Lesson 5 : Section 2 : Dividers

Section 2: Dividers

A Wilkinson divider is one many circuits which can divide the power incident at one port into two output ports. Dividers are generally reciprocal- they can also be used to combine the power from two input port into one output port. A number of concepts are important when dealing with power dividers/ combiners.

Match (S11, S22, S33): In general, one would like to have most of the power going through the divider, and not reflected back to the source.

Isolation (S23): When combining power, most of the power should go from the input port to the output port. However, some amount of power may go from one of the input ports to the other input port. The amount that the circuit suppresses energy going to the wrong port is the isolation.

Insertion Loss (S21): The amount of loss within the circuit, not caused by return loss. When the match is pretty good this is often approximated by S21; when the match is poor, or when being pedantic:

Equation 5.1

We will compare and contrast a few dividers: the T-junction, the Wilkinson, and the lossy divider.

T-Junction divider

The T-Junction divider is about as simple as it gets, three lines come together to form a junction with perhaps a matching element if needed. It only uses transmission lines (no resistors), requires less area than a Wilkinson, and has a low insertion loss. Unfortunately, some of the ports are not matched, and the isolation is poor.

In the circuit in Figure 5.1, the 50Ώ impedances of ports 2 and 3 are transformed into 100Ώ impedances by TL1 and TL2. These two 100Ώ impedances are in parallel with each other at port 1, which means that the impedance looking into the junction of TL1 and TL2 are 50Ώ, therefore port 1 is matched. However, the impedance that TL2 sees looking towards Port 1 and TL1 (which are both in parallel from TL2's perspective) is 33Ώ... which means port 2 (and port 3) are not matched.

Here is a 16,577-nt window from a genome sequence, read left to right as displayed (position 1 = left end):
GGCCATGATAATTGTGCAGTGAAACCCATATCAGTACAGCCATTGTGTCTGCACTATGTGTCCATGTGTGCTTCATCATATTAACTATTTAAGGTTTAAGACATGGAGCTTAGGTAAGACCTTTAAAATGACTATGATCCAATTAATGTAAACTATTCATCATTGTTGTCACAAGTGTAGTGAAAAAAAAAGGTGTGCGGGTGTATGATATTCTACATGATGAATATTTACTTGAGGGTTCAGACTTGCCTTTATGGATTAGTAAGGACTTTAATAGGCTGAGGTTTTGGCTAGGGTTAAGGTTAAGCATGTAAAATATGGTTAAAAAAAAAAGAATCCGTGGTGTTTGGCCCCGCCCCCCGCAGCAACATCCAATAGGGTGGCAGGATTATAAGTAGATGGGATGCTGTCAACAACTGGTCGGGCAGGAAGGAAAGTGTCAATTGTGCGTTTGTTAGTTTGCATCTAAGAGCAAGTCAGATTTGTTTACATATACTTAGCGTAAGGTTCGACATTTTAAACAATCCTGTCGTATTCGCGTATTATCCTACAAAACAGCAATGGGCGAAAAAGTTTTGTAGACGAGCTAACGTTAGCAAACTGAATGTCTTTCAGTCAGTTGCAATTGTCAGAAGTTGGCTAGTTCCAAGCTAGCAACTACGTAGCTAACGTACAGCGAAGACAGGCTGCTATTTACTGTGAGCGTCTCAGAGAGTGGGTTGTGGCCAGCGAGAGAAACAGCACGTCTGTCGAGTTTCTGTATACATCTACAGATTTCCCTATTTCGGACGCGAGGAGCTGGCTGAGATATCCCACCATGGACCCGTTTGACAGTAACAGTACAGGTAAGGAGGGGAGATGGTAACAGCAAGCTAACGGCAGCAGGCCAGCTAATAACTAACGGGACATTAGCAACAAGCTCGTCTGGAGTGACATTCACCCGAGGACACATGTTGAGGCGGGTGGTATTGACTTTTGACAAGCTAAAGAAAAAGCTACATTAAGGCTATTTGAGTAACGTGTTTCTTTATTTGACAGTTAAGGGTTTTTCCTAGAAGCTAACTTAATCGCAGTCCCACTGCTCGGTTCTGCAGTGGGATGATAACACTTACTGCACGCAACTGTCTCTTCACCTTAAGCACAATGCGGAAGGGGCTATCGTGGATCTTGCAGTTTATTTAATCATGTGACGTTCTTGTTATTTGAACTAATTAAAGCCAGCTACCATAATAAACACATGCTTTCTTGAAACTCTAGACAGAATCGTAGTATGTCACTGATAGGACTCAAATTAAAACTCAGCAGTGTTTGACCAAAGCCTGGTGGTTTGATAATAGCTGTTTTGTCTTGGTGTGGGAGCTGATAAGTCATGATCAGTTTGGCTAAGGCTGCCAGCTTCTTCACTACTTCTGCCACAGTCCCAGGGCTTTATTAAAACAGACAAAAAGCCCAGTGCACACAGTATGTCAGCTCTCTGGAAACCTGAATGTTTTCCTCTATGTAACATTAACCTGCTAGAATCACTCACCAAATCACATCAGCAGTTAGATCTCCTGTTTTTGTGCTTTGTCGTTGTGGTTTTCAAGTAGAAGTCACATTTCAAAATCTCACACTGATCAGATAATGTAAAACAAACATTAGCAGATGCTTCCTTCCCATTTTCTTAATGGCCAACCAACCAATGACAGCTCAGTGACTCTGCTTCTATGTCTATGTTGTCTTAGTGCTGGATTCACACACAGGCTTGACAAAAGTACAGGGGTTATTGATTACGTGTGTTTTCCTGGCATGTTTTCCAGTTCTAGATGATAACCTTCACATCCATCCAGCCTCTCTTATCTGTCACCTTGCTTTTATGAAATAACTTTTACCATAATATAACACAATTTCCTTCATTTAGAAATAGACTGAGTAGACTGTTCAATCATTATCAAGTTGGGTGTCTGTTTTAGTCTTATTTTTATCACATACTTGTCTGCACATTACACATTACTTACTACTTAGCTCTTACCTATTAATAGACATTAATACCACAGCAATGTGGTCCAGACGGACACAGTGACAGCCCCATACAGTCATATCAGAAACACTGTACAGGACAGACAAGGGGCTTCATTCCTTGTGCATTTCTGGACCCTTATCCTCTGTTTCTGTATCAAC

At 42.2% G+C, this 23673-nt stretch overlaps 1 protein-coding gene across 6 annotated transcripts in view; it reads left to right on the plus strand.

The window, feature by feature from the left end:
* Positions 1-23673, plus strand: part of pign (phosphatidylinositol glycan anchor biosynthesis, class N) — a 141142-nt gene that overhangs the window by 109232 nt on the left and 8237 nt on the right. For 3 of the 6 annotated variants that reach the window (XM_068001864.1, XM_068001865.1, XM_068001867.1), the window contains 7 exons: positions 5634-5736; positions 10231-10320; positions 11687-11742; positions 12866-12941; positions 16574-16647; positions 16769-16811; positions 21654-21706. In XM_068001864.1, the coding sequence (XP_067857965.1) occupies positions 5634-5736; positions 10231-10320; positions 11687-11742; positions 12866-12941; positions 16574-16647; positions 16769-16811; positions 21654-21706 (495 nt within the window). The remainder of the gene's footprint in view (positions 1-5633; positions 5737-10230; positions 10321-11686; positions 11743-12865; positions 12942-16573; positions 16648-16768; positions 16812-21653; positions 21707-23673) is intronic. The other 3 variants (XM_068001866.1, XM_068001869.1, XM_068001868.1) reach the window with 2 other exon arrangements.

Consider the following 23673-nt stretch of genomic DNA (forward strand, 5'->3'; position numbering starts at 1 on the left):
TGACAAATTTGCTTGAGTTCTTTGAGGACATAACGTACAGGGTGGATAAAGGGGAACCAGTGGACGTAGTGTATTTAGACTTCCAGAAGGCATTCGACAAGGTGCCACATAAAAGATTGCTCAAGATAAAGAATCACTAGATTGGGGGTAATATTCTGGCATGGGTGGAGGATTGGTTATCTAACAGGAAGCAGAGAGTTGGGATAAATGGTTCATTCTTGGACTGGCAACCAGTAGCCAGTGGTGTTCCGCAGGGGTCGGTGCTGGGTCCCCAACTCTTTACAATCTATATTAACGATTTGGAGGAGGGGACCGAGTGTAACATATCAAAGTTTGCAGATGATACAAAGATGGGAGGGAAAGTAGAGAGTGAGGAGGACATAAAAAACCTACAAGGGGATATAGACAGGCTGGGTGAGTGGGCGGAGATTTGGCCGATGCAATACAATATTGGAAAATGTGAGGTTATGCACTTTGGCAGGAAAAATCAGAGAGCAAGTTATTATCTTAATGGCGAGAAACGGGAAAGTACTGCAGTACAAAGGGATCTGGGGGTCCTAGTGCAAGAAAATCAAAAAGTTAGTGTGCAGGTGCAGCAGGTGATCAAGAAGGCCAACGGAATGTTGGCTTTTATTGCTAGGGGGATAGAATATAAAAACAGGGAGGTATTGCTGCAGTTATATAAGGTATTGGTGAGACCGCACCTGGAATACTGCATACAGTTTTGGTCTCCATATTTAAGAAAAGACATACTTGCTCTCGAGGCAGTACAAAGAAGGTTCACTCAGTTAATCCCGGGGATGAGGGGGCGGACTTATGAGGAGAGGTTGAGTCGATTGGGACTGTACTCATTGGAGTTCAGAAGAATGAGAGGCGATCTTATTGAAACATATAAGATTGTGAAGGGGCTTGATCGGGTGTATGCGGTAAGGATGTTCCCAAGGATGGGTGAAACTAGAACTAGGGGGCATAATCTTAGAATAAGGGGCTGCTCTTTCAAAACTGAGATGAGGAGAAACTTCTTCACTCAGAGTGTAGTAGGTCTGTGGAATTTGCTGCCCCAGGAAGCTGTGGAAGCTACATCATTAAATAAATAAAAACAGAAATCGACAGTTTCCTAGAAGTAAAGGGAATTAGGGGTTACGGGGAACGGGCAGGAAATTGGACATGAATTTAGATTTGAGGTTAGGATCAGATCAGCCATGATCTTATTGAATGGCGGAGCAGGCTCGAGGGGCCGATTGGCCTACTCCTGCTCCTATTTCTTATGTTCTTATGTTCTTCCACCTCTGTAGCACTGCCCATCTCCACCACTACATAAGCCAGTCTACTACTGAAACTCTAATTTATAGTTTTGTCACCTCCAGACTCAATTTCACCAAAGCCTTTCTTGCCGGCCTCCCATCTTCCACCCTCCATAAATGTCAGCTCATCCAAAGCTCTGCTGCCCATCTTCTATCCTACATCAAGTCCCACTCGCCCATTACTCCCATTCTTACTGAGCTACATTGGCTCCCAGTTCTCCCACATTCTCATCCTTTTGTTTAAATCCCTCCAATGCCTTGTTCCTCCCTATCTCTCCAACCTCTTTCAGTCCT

Figure 5.1: Basic T-Junction

The return loss at Port 2 can be calculated using the following formula:

Equation 5.2


5.1: Using Mason Plot, what is the bandwidth for S11 less than -20dB?

5.2: Using Mason Plot, how does the modeled S22 compare to the calculated Γ? Why might these two differ? What happens if the microstrip parameters of cu_sigma is changed to 10e9, and the loss_tan changed to 0?

5.3: Is there a relationship between the S22 (return loss) and the S23 (isolation)?

Wilkinson divider

The Wilkinson divider can be matched and provide good isolation over a narrow bandwidth. Specifically, a Wilkinson with one section has relatively low bandwidth, however more arms can be added to the Wilkinson to increase the bandwidth. The insertion loss is generally low. The circuit does take up more area than a T-junction.

Figure 5.2: Basic Wilkinson combiner


5.4: Using Mason Plot, what is the bandwidth for S11 less than -20dB?

5.5: How does the S22 compare between this circuit and the T-Junction?

5.6: How does the S23 compare between this circuit and the T-Junction?

Lossy divider

The lossy divider is matched, has okay isolation, and operates over a wide bandwidth. It can be fairly small, made up of just a few resistors and no quarter-wave transmission lines. Unfortunately, as the name implies, this circuit has a relatively high amount of insertion loss.

For all ports having a common impedance, the resistor values are Z0/3. Because this circuit has no frequency dependent components, the S-Parameters do not change over frequency- this is what causes the circuit to have so broad of a band.

Figure 5.3: Lossy divider


5.7: Using Mason Plot, what is the bandwidth for S11 less than -20dB?

5.8: How does the S23 compare between this circuit and the Wilkinson?

5.9: How does the S21 compare between this circuit and the Wilkinson?

Copyright 2010, Gregory Kiesel